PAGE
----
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Sept. 16, 2016 // Success of TAMR Program Highlighted at FAA Event

TAMR1Five years ago, NATCA President Paul Rinaldi met with Mitch Herrick, then the Union’s Terminal Automation Modernization and Replacement (TAMR) program National Rep. His message to Herrick was clear regarding NATCA’s involvement: we’re going to be on time, and we want to find solutions to any problems and make TAMR successful.

On Thursday, Sept. 15, Rinaldi recounted that early meeting when he joined Federal Aviation Administration (FAA) Air Traffic Organization (ATO) and TechOps leadership, TAMR representatives, subject matter experts, and Professional Aviation Safety Specialists (PASS) and Raytheon officials at a special national recognition event at FAA headquarters. The event marked the successful completion of Phase 3 Segment 1, the installation of Standard Terminal Automation Replacement System (STARS) at the 11 busiest TRACONs in the National Airspace System (NAS). Each of the TRACONs were represented and received an award.

Rinaldi said NATCA wanted to be a part of the reason why TAMR is successful, implementing strong collaboration while learning a key lesson from another large-scale modernization project – En Route Automation Modernization (ERAM) – that struggled early on without NATCA involvement.

“The lesson from ERAM is that we weren’t there on Day 1. With TAMR, we were there on Day 1 and we had one goal: successful modernization,” Rinaldi said. “The lesson learned is let’s all be there on Day 1. Through collaboration, no one will ever be able to knock the FAA.”

FAA ATO Chief Operating Officer (COO) Teri Bristol noted the role of collaboration in the $2 billion effort (total cost of the TAMR program) to move facilities away from ARTS (Automated Radar Terminal System) IIE. “The work that you’ve done is tremendous,” she said. “We worked collaboratively with our labor partners and did a tremendous job. This was a complete team effort and it took a lot of folks to move this machine.”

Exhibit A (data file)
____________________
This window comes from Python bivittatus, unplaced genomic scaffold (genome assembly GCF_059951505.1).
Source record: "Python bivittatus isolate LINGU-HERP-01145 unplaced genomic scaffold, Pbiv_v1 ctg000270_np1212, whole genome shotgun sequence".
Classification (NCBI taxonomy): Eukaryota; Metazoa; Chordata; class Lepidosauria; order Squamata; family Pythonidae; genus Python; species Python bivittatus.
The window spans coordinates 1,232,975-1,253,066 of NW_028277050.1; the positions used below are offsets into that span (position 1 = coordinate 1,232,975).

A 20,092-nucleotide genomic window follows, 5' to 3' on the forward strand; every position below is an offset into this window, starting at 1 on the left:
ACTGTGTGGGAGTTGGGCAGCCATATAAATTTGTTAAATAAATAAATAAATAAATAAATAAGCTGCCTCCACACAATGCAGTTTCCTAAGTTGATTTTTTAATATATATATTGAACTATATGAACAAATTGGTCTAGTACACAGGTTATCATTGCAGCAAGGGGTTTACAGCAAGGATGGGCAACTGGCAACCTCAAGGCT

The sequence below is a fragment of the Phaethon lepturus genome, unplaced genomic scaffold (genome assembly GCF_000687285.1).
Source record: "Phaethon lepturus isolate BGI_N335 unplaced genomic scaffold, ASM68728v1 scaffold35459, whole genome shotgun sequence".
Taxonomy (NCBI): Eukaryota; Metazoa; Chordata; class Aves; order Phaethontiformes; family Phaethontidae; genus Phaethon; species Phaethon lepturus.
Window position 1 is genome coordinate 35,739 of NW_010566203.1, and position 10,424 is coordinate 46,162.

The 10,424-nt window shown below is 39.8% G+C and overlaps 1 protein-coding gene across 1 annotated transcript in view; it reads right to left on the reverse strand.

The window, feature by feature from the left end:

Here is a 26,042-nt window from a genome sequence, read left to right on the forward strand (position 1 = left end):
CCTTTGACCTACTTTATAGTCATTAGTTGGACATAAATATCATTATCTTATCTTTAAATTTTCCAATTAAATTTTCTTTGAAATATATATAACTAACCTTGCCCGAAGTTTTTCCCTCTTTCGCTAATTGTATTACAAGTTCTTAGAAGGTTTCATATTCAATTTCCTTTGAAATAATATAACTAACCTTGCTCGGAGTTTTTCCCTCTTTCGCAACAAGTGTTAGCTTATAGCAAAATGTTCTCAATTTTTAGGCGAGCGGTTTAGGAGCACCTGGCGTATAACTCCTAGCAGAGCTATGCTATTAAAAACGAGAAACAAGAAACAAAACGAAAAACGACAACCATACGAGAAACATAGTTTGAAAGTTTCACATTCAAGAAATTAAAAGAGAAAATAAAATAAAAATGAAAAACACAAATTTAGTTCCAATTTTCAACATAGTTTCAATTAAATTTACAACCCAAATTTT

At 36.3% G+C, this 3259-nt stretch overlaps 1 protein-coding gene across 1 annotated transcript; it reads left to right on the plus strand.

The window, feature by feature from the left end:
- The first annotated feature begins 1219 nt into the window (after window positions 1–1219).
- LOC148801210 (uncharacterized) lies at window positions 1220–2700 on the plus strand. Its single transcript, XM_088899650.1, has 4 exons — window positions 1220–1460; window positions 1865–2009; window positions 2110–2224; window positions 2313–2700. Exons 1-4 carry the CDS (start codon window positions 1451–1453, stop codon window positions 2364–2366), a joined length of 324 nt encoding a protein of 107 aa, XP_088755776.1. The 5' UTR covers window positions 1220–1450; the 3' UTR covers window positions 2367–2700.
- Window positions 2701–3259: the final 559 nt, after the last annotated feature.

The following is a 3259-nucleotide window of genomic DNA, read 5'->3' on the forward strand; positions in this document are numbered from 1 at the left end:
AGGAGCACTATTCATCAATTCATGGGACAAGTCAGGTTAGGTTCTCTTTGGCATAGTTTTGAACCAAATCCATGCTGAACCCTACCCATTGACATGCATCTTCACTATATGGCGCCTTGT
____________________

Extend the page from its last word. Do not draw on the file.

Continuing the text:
Added ATO Deputy COO Randy Park: “The collaboration with our labor partners has been absolutely critical and we appreciate that. It’s the absolute epitome of collaboration.”

Other officials who spoke at the event included Professional Aviation Safety Specialists President Mike Perrone, FAA Technical Operations Director of Flight Inspection Services Dave Boulter, and Raytheon Vice President of Transportation and Support Services Bob Delorge.

Herrick, who retired earlier this summer, attended the ceremony and said he felt a deep sense of pride and accomplishment. He fondly recalled the early meeting with Rinaldi, after which he eagerly took the responsibility of building a NATCA team of local reps for the program and implemented Rinaldi’s sentiment of “empower others and they will do great work.”

“It was a very clear mandate from Paul to make NATCA part of the solution and not part of the problem,” Herrick said. “The program grew from me to more than 80 people and every one of them were given that direct mandate. It was textbook leadership: Paul empowered me, said ‘you own it,’ and trusted that I would empower our team and build it in a way in which we would be successful.”

That team included Aaron Rose from Northern California TRACON (NCT), who led the local effort to successfully install STARS in early 2015 and eventually was named to succeed Herrick this year as the National Rep. He was also at the event on Thursday.